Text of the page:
The new position taken by Hamas goes beyond Syria, and suggests a break with Iran as well
The Islamic resistance movement Hamas is undergoing an unprecedented strategic transformation, the London-based daily Al Quds Al Arabi said in its Thursday editorial.
The change includes, among other things, reviewing its previous regional alliances and weaving new ones that may lead to a clean break with the ways of more than 20 years, the paper said.
The transformation began with the movement declaring its support for the pro-democracy uprising in Syria. "By doing so, it turned its back on the regime that welcomed it with open arms and sheltered its leadership for years. All of Hamas's leaders left Damascus and now live in other Arab capitals," said the paper.
Khaled Meshaal, the chief of Hamas's political bureau, operates now from new headquarters in Doha; his deputy Moussa Abu Marzouq is working from Cairo.
The reassessment phase doesn't stop at the break with the Syrian regime; it is about to extend also to Iran, another state that has been offering moral and financial support for Hamas.
On Wednesday, two top Hamas leaders surprised the international community by announcing that the movement wouldn't interfere in support of Iran in case of an Israeli attack on the Islamic Republic. Hamas wouldn't be unleashing missiles on Israel, and would take a neutral position towards the conflict, they said.
Salah Al Bardawil, a member of Hamas's political bureau, explicitly said in an interview with The Guardian that was published on Wednesday that Iran is Shiite while the Palestinians in Gaza are Sunni.
His colleague Ahmed Youssef, the foreign ministry adviser, explained that Hamas wouldn't take sides or take part in such a war, should it happen, since Hamas isn't part of any military or political axis, and its operations are restricted to the Palestinian Territories only.
"These statements will surely surprise many, especially in Iran, with their timing," said the paper. "The timing is significant with increasing US and Israeli statements about the likelihood of a military attack to destroy Iran's nuclear programmes."
It is clear that this switch in positions has been intentionally made public to confirm the movement's gradual - and most probably definitive - departure from the Iran-Syria-Hizbollah axis.
This brings Hamas closer to the Arab moderate camp including Sunni countries such as Saudi Arabia, Qatar, the UAE, Kuwait and Egypt. And is more harmonious with the positions of Islamists, mainly the Islamic Brotherhood. "Hamas is back to its natural host, the Islamic Brotherhood. It is a step aimed at rectifying an "error" and acquiescing to mounting pressure from the mother movement especially in light of the changes brought about by the Arab Spring," the paper concluded.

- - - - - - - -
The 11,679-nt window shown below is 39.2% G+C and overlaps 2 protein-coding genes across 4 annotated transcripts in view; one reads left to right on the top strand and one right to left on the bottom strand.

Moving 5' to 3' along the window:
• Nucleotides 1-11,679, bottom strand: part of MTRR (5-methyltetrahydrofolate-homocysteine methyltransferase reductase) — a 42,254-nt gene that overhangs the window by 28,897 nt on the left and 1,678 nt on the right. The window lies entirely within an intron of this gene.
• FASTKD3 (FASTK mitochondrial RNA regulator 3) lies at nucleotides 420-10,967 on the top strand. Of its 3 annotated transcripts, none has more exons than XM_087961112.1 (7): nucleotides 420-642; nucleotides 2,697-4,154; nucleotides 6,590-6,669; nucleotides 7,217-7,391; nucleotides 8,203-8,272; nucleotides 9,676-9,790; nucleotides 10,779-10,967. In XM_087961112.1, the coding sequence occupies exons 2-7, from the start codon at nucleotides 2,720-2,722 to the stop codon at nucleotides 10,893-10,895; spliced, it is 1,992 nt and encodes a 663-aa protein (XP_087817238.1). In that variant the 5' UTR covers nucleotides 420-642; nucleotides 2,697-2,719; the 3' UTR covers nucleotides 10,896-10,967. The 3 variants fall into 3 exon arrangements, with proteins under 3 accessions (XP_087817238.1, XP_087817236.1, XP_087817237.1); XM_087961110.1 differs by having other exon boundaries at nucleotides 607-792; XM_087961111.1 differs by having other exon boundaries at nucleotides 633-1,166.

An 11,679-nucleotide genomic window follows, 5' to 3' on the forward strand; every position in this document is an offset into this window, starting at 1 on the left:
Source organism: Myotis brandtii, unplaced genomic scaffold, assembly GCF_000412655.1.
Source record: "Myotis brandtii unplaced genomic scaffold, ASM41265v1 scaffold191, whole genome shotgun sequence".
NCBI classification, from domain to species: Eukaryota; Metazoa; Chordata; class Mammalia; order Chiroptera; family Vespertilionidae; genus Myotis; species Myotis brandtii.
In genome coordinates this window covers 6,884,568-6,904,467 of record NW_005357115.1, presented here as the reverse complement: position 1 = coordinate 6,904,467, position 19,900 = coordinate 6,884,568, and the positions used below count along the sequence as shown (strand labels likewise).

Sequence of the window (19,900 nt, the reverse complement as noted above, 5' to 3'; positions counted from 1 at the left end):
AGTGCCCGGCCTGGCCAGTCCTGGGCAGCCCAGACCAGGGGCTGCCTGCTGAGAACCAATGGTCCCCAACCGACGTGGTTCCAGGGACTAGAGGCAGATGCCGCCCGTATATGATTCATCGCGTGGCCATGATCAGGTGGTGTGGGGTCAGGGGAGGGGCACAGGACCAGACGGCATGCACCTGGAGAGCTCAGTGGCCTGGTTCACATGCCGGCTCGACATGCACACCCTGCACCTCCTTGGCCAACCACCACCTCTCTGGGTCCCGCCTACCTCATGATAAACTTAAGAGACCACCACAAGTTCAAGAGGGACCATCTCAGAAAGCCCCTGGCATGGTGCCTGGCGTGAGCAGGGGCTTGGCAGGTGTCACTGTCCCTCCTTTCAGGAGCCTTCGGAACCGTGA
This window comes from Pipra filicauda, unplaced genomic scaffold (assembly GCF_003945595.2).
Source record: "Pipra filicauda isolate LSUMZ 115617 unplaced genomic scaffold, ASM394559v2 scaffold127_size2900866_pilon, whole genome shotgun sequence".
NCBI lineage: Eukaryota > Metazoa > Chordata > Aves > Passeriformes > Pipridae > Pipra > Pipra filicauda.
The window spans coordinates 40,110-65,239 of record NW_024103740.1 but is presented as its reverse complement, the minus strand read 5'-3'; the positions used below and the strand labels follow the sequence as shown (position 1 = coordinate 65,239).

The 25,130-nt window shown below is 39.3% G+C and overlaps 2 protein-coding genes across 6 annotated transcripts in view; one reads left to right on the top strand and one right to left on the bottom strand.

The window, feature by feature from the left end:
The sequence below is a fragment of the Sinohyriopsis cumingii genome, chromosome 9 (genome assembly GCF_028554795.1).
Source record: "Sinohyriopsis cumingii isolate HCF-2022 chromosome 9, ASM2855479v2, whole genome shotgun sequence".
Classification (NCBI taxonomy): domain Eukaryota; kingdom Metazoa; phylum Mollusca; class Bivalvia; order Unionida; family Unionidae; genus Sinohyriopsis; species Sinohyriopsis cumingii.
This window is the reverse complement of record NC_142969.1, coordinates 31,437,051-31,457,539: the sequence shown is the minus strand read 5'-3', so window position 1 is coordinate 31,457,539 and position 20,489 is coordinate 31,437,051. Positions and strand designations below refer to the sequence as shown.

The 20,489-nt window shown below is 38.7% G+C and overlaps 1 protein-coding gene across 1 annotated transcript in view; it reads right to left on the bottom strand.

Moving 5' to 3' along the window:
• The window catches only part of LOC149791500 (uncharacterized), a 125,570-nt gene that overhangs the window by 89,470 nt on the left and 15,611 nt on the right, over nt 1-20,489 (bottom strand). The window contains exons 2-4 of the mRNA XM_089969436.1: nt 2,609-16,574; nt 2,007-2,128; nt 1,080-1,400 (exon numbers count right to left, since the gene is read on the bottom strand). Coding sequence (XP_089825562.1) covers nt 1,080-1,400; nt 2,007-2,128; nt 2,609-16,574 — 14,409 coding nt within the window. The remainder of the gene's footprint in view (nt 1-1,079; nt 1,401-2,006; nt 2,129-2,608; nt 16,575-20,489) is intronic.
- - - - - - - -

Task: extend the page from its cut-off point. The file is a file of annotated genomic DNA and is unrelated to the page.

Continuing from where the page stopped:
Syria's minorities must reassure themselves
Much is being said about the need to reassure Syria's minorities, to encourage them to turn their backs to Bashar Al Assad's regime, wrote Tariq Al Homayed, editor of the pan-Arab daily Asharq Al Awsat.
In truth, it's not that all of Syria's minorities support Mr Al Assad. Rather they are reluctant to take a decisive position, he wrote.
"Those minorities, specifically the Alawites and the Christians, are aware that Al Assad's boat is sinking," he said.
The best reassurance Syria's minorities could have is a chance to participate in designing the post-Assad map for their country. This requires that the minorities declare a clear position at the earliest if they are keen on preserving Syria's unity and guaranteeing their future in it.
As matters stand in Syria now, the minority is killing the majority. How can the minority ask for reassurances while the majority is being slaughtered? "It is unreasonable," said the writer.
However, recent developments show that not all of Syria's minority groups are choosing to live in denial; some of them are taking part in the uprising. Just this week the first Alawite battalion was formed within the Free Syrian Army.
Hesitation and claims that the uprising is Sunni aren't in the best interests of Syria, its people or the entire region. The dictator must be punished and this dark page of the region's history must be turned once and for all.
Barqa declaration a lesson for others
Until its eastern region was declared semiautonomous earlier this week, Libya had no place on the list of states endangered by division, columnist Hussam Kanafani wrote in the Sharjah-based newspaper Al Khaleej.
The declaration gave rise to fears of a wave of divisive federalism that could take over the African Plateau, he went on.
"The problem began [years ago] when the entire Arab region often failed to implement federalisation or decentralisation, which were often cover for separatist tendencies," he said.
In political science, federalism doesn't mean division and any separatist orientations that may exist within certain categories of a population must be amended.
The oil-rich eastern region of Libya was marginalised for years by the central regime. Its recent declaration of semiautonomy was its only option for attracting much-needed attention.
This doesn't mean that Barqa's step was acceptable, but it does send a message to other fledgling Arab governments, that peripheral regions are no less important than the centre.
"The Barqa declaration will surely fail," projected the writer. "But this shouldn't be a reason for laxity in dealing with provinces that remain sidelined despite their crucial role in the forging of the revolution."
* Digest compiled by Racha Makarem